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Story Questions

Way back in elementary school, you were exposed to the story problem for the first time. It went something like this:

Mary has $1. She has been instructed to go to the store and buy pencils. If each pencil costs 10 cents, how many pencils can Mary buy?

This question was asking you a division problem in the form of a short story. You could have been asked, "How much is $1 divided by 10?" But it was time to complicate your life a bit, so the division problem was hidden in the story. You had to be able to identify the mathematical process in the story in order to answer the question.

Story problems are used abundantly in multiple choice exams. Frequently, individuals become confused and frustrated with story problems. Usually, they are long, take up a lot of space and contain considerable information, most of which is not pertinent to the point being tested.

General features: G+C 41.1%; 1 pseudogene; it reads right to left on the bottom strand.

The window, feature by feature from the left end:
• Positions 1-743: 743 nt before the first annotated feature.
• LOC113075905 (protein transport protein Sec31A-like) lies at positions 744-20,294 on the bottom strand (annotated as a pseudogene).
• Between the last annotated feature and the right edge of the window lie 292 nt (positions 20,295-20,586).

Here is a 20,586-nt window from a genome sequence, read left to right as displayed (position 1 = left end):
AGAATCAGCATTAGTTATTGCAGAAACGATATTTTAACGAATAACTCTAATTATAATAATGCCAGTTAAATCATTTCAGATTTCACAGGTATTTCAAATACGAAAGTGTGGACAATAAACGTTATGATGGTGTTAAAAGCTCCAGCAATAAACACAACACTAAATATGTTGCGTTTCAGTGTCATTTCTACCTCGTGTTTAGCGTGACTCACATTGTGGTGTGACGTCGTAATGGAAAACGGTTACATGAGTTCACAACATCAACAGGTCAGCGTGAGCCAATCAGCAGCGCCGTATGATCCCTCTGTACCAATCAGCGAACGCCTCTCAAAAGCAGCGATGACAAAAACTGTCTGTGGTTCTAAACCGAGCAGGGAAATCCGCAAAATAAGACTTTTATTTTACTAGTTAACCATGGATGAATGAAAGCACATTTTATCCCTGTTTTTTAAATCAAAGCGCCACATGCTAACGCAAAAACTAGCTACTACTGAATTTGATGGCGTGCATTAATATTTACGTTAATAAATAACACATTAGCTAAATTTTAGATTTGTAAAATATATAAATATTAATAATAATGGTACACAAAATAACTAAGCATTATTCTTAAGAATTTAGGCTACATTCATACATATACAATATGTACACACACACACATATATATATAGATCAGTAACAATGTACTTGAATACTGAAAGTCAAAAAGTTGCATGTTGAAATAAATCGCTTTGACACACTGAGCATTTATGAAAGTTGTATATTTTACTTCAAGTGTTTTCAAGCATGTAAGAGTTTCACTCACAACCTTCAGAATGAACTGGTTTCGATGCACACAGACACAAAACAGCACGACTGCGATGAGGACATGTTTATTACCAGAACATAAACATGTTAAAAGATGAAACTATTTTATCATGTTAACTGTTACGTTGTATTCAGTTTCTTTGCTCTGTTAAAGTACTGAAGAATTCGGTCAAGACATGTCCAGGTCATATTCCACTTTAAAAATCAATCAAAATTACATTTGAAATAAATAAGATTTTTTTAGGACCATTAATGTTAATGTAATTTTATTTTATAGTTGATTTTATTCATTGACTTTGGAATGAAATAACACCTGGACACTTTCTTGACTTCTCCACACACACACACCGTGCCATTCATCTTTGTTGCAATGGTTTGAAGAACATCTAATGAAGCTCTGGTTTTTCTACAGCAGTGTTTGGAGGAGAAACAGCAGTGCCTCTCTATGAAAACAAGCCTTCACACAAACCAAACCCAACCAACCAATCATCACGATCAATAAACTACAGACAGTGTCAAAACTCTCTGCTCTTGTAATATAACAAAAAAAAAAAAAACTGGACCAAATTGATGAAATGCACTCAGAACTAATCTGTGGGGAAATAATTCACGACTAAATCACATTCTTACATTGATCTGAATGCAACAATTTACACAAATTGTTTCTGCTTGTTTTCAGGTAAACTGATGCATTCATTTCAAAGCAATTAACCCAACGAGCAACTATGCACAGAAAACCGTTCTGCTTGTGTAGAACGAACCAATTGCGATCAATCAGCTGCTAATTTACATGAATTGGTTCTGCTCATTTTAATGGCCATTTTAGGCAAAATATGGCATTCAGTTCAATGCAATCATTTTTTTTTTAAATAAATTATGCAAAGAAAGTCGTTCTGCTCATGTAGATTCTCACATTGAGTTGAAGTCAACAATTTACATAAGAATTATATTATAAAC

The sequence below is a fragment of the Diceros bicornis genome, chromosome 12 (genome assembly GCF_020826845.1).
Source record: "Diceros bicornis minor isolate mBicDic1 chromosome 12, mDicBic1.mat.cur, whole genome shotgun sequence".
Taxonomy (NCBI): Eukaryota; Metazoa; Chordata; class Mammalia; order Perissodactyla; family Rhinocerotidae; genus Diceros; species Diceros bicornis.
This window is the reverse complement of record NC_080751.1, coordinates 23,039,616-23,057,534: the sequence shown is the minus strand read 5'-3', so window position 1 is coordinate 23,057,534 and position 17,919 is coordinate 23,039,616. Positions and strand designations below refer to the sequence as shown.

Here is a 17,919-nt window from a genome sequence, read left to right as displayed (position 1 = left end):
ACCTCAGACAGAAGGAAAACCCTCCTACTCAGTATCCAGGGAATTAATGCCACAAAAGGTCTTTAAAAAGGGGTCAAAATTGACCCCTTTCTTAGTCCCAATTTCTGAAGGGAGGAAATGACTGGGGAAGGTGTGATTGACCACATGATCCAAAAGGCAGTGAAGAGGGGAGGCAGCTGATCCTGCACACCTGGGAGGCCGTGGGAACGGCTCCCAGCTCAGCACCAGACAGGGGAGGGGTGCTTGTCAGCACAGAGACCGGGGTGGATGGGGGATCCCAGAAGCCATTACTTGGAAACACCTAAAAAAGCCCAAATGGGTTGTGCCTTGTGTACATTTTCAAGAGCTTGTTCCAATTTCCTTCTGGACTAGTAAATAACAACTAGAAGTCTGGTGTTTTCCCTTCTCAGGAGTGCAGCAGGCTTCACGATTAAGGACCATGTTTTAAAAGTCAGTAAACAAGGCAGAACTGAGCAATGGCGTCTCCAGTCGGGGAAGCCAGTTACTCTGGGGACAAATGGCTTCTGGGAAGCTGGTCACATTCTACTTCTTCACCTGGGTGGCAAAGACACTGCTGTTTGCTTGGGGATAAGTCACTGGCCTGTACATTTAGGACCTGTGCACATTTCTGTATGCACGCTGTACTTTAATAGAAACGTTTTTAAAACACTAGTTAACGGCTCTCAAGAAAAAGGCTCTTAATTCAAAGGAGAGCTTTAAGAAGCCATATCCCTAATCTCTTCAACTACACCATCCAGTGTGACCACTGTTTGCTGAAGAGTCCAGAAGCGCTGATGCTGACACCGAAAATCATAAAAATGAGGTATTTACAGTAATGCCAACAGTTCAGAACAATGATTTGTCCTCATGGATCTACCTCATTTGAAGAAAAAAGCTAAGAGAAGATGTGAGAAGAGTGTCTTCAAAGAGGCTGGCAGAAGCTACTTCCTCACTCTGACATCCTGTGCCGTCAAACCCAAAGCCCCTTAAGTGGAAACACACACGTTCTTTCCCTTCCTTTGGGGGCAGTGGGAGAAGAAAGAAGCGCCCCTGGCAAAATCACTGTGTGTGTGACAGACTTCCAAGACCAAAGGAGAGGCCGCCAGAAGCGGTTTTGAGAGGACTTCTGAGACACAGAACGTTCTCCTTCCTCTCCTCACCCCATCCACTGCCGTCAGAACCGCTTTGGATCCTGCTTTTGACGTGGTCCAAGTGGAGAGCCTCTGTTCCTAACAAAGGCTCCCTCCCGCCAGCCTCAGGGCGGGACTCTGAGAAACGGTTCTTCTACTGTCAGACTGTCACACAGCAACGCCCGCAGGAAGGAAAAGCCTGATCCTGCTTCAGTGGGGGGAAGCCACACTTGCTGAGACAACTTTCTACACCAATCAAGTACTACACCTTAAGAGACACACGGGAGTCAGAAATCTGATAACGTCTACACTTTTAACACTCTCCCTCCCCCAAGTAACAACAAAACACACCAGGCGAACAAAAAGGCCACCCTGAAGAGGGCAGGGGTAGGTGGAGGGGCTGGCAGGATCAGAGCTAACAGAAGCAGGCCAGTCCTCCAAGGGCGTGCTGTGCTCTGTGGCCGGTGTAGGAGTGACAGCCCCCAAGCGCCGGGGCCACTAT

The challenge becomes picking the important information out of the question and discarding the irrelevant. Normally, you will have to read this test item more than once to determine what is really being asked of you. It is also advisable to underline the important information needed to arrive at the answer.